This month marks the 60th anniversary of one of Canada's deadliest natural disasters--Hurricane Hazel. It was the most severe flooding ever recorded in Ontario, occurring in October 1954 when Hazel passed into southern Ontario. Eighty-one people died, and damages, which included the loss of homes, bridges, and dams, were estimated at over $180 million. This led to changes that would help protect against flooding, changes that are still in effect today.
|Flooding during Hurricane Hazel, Toronto, 1954. Photo courtesy of Environment Canada.|
Following the devastating impact of Hazel, a flood forecasting and warning system was established. Local Conservation Authorities, in partnership with the Ontario Ministry of Natural Resources and Forestry, began providing flood forecasting services to member municipalities.
To this day, we monitor watershed conditions, including precipitation, snow cover, and flows and water levels in rivers and lakes, and issue flood messages if there is a possibility of flooding. See more about our flood forecasting and warning program.
In the event of a flood, municipalities are responsible for flood emergency response, including sandbagging, evacuation, and rescue, with the province providing additional assistance when local capacities are exceeded.
Regulations were also put in place after the hurricane to limit and control future development and inappropriate land use activities in flood hazard areas, as well as protect the wetlands that store water. Conservation Authorities are responsible for administering these regulations in their watersheds.
In our watershed, we administer Ontario Regulation 182/06, Regulation of Development, Interference with Wetlands and Alterations to Shorelines and Watercourses. Any development near water, wetlands, steep slopes, or other natural hazard lands require a permit, to ensure the safety of people and their property, and prevent new hazards from being created. See more about this program.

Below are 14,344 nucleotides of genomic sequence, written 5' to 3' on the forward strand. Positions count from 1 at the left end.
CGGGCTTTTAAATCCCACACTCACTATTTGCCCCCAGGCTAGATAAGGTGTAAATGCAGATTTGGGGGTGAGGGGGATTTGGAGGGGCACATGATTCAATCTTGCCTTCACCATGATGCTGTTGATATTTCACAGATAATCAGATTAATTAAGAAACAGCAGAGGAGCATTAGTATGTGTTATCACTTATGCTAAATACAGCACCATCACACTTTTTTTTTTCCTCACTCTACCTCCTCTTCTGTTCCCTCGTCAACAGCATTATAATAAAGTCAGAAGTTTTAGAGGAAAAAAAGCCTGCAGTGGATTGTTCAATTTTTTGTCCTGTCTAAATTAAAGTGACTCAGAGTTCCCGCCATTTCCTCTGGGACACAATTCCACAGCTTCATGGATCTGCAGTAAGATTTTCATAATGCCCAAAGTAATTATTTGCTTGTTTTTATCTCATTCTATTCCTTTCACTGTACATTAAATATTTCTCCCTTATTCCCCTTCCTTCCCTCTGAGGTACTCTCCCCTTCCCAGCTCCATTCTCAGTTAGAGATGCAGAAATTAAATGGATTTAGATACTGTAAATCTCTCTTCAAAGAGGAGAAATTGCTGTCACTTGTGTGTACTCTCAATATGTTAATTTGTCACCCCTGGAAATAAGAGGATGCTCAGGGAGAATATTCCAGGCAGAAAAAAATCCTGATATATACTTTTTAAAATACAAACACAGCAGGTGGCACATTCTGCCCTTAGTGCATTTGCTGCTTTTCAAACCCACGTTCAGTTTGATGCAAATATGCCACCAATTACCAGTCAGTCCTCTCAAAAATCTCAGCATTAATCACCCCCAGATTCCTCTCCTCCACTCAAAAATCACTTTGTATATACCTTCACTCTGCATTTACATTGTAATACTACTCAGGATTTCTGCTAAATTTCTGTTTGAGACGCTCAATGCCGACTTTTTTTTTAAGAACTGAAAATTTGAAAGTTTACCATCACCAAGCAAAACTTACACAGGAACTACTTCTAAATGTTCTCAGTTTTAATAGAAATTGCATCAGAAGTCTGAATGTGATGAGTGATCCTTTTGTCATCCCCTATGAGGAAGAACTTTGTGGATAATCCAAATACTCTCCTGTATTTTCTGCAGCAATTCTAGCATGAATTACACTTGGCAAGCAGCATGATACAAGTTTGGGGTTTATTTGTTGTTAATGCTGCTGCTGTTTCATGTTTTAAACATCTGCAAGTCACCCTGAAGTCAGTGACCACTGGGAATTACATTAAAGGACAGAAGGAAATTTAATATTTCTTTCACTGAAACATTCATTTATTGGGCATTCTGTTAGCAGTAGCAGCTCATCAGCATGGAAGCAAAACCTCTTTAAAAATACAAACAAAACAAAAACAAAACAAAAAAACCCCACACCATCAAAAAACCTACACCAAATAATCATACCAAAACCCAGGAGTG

So, what were the factors that contributed to the Hurricane Hazel tragedy?
The amount of precipitation was extraordinary high, with more than 280 mm within 48 hours; and, the region had experienced rainy weather over the previous two weeks, making the ground saturated with water. This means the holding capacity of the soils and natural storage was already very limited, resulting in very high runoff. About 90% of the precipitation quickly ended up in rivers and streams.
The characteristics of the affected drainage basins were favorable to very quick runoff and, as a result, flash floods. These characteristics included steep watershed slopes and high channel gradients, clay soils, and a high percent of non-permeable areas because of urbanization.
At that time, there were no regulations that would control development in flood prone areas, so some of them, including floodplains, were highly developed. Many homes, cottages, subdivisions, and trailer parks were located in hazardous areas.
There was limited knowledge of hurricanes and their possible outcomes among the general public, so the warning messages that were issued were not acted upon appropriately. At the same time, public knowledge of possible flooding was very limited, as many had never experienced it before.
Over the past 60 years, we have come a long way to mitigate the potential for flooding, by keeping new development out of floodplains, improving stormwater systems, protecting wetlands that store water, and even reducing stormwater runoff on residential properties by installing rain barrels and rain gardens. When there is potential for flooding, we have advanced warning, along with a coordinated response to the flooding. Over the next decades, all of these measures will become even more important as we face increasingly erratic weather due to climate change.